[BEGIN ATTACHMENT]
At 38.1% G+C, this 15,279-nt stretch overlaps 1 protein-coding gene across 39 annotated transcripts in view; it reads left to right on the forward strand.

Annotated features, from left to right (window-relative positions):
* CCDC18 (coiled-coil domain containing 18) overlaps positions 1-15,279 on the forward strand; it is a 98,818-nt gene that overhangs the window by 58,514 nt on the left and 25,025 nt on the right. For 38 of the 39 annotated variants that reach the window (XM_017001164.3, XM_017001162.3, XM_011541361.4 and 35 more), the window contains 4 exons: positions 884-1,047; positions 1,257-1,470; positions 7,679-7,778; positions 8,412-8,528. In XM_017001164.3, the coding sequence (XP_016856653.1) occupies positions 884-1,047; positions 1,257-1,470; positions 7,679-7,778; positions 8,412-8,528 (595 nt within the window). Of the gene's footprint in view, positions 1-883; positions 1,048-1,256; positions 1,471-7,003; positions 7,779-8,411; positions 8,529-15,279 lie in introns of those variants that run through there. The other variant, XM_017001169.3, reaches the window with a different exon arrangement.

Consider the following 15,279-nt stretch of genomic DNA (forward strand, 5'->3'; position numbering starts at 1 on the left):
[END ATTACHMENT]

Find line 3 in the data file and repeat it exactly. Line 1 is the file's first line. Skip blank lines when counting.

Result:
* CCDC18 (coiled-coil domain containing 18) overlaps positions 1-15,279 on the forward strand; it is a 98,818-nt gene that overhangs the window by 58,514 nt on the left and 25,025 nt on the right. For 38 of the 39 annotated variants that reach the window (XM_017001164.3, XM_017001162.3, XM_011541361.4 and 35 more), the window contains 4 exons: positions 884-1,047; positions 1,257-1,470; positions 7,679-7,778; positions 8,412-8,528. In XM_017001164.3, the coding sequence (XP_016856653.1) occupies positions 884-1,047; positions 1,257-1,470; positions 7,679-7,778; positions 8,412-8,528 (595 nt within the window). Of the gene's footprint in view, positions 1-883; positions 1,048-1,256; positions 1,471-7,003; positions 7,779-8,411; positions 8,529-15,279 lie in introns of those variants that run through there. The other variant, XM_017001169.3, reaches the window with a different exon arrangement.